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Reducing Complexity for Better Safety: Compliance, Platform and Benefits

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Electronic workflow and data-management tools simplify safety-code compliance.

A common electronic workflow and data-management platform can improve and simplify operations, while ensuring safety-code compliance. The elevator industry revolves around safety. Property owners, elevator companies and third-party firms have aligned their businesses with national safety standards implemented by governmental authorities within their various jurisdictions.

Complying with inspections mandated by AHJs calls for extensive coordination among numerous vested parties. It involves scheduling and conducting tests, verifying and reporting the results through the appropriate channels. These processes are complex and resource intensive. One estimate shows the New York City (NYC) market, just reaching the point of performing tests and filing results, not including repairs, costing up to US$100 million per year.

The purpose of this article is to introduce a framework that simplifies compliance. Electronic workflow and data management tools make it possible to reduce the number of data-entry instances, increase collaboration among stakeholders, efficiently organize multiple versions of supporting documents and promote closer adherence to deadlines. The resulting gains in productivity allow all parties to serve their customers and execute their missions more effectively.

Compliance and Tasks

The link between safety and elevators should not need repeating. After all, it was the invention of the “safety elevator” in the mid-19th century that launched the industry in the first place. From elevator design, to national codes, maintenance practices and regulatory compliance, many sectors of the “elevator world” focus on safety. The death of a woman in a midtown Manhattan, New York, elevator accident in December 2011 was a tragic reminder of what failure in any of these areas means.

Compliance and enforcement, the focus of this article, touches many moving parts. Property owners, elevator companies, testing and witness firms, and government authorities each have their distinct tasks, but overlapping requirements and the need for verification call for a high level of coordination among them. In practice, one encounters a large matrix of players and rules. 

A case in point is NYC. Serving this metropolitan market are some 27,000 commercial property owners, 120 elevator companies, 45-50 third parties and the city’s 1,100-employee department of buildings (DOB). Setting the overall national standards for elevator safety is the American Society of Mechanical Engineers (ASME), the national code of which is adopted, modified and adjusted in each state, region and municipality.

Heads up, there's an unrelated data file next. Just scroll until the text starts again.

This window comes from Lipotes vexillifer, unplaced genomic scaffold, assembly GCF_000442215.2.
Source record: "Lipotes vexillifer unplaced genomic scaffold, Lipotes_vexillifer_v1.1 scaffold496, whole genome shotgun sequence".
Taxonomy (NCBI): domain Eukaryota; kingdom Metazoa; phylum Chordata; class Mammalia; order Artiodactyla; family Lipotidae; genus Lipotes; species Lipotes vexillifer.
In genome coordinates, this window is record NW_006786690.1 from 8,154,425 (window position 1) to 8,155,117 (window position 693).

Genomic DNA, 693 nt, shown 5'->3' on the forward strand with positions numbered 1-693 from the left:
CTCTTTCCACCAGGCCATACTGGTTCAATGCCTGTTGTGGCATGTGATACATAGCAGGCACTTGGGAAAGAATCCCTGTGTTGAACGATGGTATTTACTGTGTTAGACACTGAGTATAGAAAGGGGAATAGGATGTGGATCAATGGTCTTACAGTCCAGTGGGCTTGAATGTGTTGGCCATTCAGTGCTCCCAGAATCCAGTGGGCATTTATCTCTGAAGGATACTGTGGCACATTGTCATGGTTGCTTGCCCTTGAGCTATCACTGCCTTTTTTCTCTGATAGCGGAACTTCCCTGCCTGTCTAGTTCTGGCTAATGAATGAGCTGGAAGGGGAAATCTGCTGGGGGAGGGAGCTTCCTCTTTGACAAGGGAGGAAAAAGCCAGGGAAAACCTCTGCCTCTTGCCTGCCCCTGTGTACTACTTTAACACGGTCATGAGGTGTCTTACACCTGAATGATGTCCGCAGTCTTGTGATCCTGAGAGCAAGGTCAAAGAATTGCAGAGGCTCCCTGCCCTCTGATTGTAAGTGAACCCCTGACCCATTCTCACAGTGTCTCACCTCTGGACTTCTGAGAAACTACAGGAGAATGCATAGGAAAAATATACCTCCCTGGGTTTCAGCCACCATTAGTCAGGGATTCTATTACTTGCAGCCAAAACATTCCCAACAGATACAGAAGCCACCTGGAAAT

A government agency such as NYC’s DOB, however, does more than update and change rules. Each stakeholder in the safety-compliance ecosystem has a wide range of tasks (sidebar). These tasks bear upon overlapping processes, including proposal management, scheduling and testing, results and follow-up, violation notification and management and collection. Walking through the steps that make up some of the related markets gives a better idea of how these players interact.

One scenario represents the testing and witness market (Figure 1). The related sequence of actions could include the following:

  • The property manager complies with regulatory requirements by working with an elevator company and a third-party witness.
  • The elevator company, possibly through an outsourced contractor and in coordination with a third-party witness, conducts the test on the elevator.
  • The third-party witness files the results with the DOB.
  • If the test results in deficiencies, the elevator company takes corrective action.

In another scenario, the repair agency enlists the services of parties who help meet DOB deadlines and manage violations (Figure 2). Such arrangement could include the following:

  • The DOB issues any number and kind of violations to the property owner, who delegates service and repair to a specialized agency.
  • Along with performing the repairs, the agency uses an expediter to complete paperwork, submit forms to the DOB and make payments for penalties or fees.

As indicated in the accompanying figures, the relevant parties could file required forms with the assistance of project management tools capable of tracking progress, storing data and issuing reports. Together, these tools function as a kind of clearinghouse. Leveraging existing information technology (IT), a clearinghouse is a common platform capable of interfacing with all safety-compliance stakeholders (Figure 3).

Platform and Benefits

The individual computing, software and communications technologies that enable a clearinghouse-type platform have become pervasive. These drivers include highly efficient computer processing and storage technologies and increasingly fast (wired and wireless) data transmission.